Yes, absolutely! Exercise and activity reduces and prevents neck pain. Exercise is shown to be very helpful for tackling neck pain and is also the most effective strategy to prevent future episodes. Start slowly and build up both the amount and intensity of what you do and don’t worry if it’s sore to begin with – you won’t be damaging your neck. No one type of exercise is proven to be more effective than others so just pick an exercise you enjoy, that you can afford to maintain in the long-term and that fits in with your daily schedule.
Painkillers may be necessary for a short period if neck pain is severe although this will not speed up your recovery.
They should only be used in conjunction with other measures, such as exercise, and even then just as a short-term option as they can bring side effects.
Exercise, which is safer and cheaper, is considered the preferred option. Movement is the best medicine for neck pain!
Yes - Prolonged sitting, whether at work or at home, can certainly contribute to neck pain and stiffness persisting. Slouched sitting postures or when you’re continually looking down can lead to greater muscle tension in the neck and shoulder region.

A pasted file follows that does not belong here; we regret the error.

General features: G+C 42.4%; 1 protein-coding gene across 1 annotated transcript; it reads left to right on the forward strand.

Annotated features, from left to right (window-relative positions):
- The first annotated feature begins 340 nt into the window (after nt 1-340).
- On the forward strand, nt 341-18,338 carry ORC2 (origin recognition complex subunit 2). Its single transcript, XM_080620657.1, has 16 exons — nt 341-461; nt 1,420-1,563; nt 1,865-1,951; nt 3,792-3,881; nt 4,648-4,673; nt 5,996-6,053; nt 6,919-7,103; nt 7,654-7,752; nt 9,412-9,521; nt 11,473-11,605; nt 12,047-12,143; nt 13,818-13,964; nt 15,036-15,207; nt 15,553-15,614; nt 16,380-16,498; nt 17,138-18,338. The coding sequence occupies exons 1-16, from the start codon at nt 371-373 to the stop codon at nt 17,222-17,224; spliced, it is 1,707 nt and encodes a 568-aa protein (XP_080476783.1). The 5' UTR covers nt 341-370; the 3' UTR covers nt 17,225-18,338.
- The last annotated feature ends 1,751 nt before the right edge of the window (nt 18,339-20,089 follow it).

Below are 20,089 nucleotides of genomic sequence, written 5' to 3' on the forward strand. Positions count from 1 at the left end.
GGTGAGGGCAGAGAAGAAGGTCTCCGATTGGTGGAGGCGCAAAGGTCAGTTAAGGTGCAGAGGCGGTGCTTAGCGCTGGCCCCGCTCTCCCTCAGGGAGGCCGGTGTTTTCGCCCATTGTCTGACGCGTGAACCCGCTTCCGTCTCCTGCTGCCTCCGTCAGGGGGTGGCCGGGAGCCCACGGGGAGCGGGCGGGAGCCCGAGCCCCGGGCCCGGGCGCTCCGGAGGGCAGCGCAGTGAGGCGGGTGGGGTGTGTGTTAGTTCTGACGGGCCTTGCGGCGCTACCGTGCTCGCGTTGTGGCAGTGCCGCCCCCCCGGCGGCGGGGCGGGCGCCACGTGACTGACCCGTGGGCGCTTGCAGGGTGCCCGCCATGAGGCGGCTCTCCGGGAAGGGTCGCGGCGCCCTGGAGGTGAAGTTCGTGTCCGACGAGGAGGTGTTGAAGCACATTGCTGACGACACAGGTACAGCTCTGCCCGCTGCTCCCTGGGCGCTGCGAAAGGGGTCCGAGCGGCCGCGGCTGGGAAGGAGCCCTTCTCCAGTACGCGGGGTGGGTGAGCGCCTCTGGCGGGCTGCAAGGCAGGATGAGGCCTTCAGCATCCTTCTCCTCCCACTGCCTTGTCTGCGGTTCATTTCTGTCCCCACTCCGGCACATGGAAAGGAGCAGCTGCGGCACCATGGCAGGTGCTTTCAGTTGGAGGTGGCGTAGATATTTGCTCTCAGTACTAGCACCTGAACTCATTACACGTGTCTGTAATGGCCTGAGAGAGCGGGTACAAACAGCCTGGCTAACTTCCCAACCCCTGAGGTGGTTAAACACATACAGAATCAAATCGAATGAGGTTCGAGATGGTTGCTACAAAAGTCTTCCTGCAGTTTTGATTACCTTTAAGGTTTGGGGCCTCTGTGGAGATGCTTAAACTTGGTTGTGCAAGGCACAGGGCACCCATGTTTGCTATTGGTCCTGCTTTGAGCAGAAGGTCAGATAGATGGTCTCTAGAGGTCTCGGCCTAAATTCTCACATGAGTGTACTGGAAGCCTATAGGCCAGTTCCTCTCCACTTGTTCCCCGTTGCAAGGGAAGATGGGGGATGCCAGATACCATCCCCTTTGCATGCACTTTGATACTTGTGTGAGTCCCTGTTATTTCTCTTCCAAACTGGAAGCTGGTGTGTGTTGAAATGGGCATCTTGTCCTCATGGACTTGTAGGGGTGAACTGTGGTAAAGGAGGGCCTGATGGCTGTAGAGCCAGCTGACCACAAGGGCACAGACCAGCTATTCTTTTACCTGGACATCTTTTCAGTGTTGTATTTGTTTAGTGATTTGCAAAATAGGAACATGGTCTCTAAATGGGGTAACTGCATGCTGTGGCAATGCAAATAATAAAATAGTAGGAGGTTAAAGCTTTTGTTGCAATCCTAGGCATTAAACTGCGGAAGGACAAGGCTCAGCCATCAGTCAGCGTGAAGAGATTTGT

It is essential that you regularly change your position, move your neck in different directions and get up from your desk if at work at frequent intervals throughout the day. So make sure you set yourself a reminder to get up and move around every hour if you’re sitting at work all day.
Check out this video for ideas on postural exercises for neck pain.
Neck collars are no longer recommended for neck pain or injury unless you’ve been told to wear one by a specialist for a specific reason as they have been shown to actually slow recovery. It’s better to keep you neck moving despite some pain initially to avoid any lasting problems and get back to normal as soon as possible.
Muscles and joints in the neck can stiffen up very quickly if they are being kept still so avoid using a collar and get the neck moving again straight away. Remember - Motion is lotion!